(Let's be frank, it's been a busy year, and none of these goals will be met like I intended. My new goal for the rest of 2019 is to simply keep up with all the new games coming out, and get my
count back below 400 again. If I can do that and have a positive memory card by the end of the year, I'll be happy.)
Goals for 2019
-- Reclaim my "Consider Yourself a Hero" badge.
-- Reach +50 on my Backlog memory card by the end of the year.
-- Beat at least one game per week.
count below 300 by the end of the year.
-- Get my
count below 400 before Christmas 2018. The lower the better.
Honest With Myself
Back during my first few years on this site, I went through what my friends and I refer to as "The Backlog Curse." During this period, I became enamored with beating my backlog at any cost--and I mean any
cost. I made a bunch of foolish and rash decisions during those days. I sold off several rare and high-dollar RPG's on various systems just because "they'd take too long to beat." I started letting my backlog dictate what games I would and wouldn't buy based on how easy they would be to cross off the list once I had them. And some old childhood favorites that I had never honestly beaten, I marked as "Beat" or "Complete" anyway just to have one less game to worry about.
Nowadays, I regret those decisions immensely, especially the loss of the games I sold, some of which I still haven't gotten back. I've learned not to care about my backlog statistics, and to just enjoy playing games the way I used to, rather than feeling like I constantly had to be making progress for the sake of progress. In short, I learned how to have fun playing my games again.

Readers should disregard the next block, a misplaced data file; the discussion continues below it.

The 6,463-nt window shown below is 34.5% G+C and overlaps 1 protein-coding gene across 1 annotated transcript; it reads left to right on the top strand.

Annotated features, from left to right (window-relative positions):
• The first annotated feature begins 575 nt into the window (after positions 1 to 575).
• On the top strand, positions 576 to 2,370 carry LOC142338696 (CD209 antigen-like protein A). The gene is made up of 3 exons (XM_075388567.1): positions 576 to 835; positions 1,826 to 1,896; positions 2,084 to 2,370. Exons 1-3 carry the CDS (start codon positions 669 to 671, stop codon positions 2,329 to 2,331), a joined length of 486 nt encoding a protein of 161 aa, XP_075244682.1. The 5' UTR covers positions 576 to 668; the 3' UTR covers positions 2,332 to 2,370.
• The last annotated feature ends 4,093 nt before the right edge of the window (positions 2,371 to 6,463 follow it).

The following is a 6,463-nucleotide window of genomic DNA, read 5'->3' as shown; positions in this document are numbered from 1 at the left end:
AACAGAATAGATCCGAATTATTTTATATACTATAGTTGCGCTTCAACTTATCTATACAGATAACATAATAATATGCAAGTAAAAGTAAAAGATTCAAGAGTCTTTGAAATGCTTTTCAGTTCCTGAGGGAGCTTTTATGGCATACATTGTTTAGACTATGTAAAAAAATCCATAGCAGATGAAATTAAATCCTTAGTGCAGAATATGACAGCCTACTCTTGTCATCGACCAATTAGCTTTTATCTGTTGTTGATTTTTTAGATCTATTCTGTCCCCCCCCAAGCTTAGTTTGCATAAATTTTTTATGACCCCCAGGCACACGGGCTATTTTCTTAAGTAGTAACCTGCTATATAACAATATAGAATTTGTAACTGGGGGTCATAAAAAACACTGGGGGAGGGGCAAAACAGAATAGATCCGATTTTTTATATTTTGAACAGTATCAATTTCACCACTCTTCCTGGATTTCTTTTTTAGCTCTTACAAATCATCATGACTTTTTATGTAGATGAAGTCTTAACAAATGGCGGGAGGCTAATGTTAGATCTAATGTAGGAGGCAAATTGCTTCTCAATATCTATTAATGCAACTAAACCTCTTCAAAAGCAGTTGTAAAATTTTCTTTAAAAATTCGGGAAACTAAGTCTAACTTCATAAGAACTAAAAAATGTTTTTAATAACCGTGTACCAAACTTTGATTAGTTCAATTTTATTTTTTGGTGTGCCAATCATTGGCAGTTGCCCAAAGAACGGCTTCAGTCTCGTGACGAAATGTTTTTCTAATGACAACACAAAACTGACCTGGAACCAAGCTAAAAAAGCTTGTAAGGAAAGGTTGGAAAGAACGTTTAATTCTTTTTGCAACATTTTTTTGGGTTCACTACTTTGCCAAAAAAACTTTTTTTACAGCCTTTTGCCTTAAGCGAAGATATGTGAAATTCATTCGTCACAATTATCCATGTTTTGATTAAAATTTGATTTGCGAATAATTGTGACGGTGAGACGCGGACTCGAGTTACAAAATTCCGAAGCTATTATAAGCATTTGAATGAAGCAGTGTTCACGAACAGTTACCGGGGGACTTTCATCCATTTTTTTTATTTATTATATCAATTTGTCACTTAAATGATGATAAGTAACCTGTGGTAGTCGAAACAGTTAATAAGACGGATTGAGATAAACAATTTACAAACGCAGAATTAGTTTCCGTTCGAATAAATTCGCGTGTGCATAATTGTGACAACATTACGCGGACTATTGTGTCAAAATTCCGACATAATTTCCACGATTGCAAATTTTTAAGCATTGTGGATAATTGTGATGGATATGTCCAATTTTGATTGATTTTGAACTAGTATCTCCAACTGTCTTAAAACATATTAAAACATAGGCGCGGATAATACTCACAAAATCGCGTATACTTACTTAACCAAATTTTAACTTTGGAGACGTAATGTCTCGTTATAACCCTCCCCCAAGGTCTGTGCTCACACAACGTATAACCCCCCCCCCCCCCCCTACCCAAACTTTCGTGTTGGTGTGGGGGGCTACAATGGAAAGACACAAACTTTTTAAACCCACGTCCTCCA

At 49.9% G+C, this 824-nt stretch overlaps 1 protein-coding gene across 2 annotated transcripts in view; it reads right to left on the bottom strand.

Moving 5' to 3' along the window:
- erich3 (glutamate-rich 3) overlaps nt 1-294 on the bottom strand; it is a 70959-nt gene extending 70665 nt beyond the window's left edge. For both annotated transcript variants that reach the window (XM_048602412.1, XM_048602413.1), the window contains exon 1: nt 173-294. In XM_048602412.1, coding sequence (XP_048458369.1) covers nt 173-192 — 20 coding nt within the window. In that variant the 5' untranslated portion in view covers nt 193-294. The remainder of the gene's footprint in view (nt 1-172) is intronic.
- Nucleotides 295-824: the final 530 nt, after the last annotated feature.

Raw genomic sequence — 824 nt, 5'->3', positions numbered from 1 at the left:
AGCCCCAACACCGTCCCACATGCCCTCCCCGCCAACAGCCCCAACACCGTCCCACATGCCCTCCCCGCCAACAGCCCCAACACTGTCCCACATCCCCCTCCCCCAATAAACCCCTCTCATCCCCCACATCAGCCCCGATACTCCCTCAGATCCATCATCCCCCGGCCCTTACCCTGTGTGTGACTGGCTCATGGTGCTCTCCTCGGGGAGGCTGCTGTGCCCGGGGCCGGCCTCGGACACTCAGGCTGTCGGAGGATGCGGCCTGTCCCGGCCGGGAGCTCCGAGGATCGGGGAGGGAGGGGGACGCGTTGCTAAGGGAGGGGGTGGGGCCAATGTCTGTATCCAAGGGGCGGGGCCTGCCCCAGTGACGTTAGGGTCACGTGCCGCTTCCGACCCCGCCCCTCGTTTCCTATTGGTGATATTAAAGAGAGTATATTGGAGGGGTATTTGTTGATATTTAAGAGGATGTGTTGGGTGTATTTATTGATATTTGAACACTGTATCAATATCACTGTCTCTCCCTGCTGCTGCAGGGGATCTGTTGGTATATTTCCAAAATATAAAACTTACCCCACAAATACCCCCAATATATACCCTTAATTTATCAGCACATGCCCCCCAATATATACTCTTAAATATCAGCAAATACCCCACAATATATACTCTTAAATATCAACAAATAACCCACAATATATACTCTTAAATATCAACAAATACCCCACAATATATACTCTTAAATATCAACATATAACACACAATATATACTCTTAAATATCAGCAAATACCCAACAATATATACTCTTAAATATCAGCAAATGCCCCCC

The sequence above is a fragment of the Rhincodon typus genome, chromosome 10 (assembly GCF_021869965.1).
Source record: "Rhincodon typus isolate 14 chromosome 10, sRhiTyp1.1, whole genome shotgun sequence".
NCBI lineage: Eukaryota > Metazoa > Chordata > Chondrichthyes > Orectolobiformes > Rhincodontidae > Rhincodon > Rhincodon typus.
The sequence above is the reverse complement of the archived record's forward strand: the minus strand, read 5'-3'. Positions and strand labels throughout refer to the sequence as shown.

All of that being said, I would still like to beat my backlog. It does bother me a little to have so many games sitting on my shelf that I haven't even played, let alone beaten. So, for the second time in my Backloggery career, I am officially embarking on a journey to conquer my backlog. The difference this time around, though, is that I'm not going to push myself to the point of having a breakdown. During the "Backlog Curse," I would literally sit down and just play one game right after another, with no objective in mind other than to beat one and move on to the next, taking pleasure only in the act of crossing another game off my "Unfinished" list. I wasn't playing games for the enjoyment of it, as I should have, and I think that's what lead to a burnout. I started focusing more on the collecting aspect instead of the actual playing of my games (most notably with the completion of my Wii U collection earlier this year).
Looking over my entire collection now, I think I'm going into this with a much more level head than my first attempt, which bodes well for such a long-term commitment. I've gone through my entire collection, correcting all of the falsely marked "Beat" and "Complete" games, and causing my "Unfinished" count to skyrocket. As of this writing (August 14th, 2017), my current backlog stands at exactly 500 games. At the average rate of about one game per week, I figure I can knock out my backlog in about 10 years. Really, that's not too bad compared to what I was imagining.
I realize now that during the "Backlog Curse" years, I was chasing a goal that was never destined to bring me satisfaction. Even if I had managed to eradicate my backlog like I had wanted, it would not have brought me a true sense of accomplishment, because I knew in my heart that I was cheating on myself to make it come true. With this second attempt, I feel like I now have the chance to actually achieve the goal that I set for myself so many years ago. It might take me a while to reach that goal, but at least I'll know that when I do, I will have well and truly earned it. All I have to do is just be honest with myself. :-)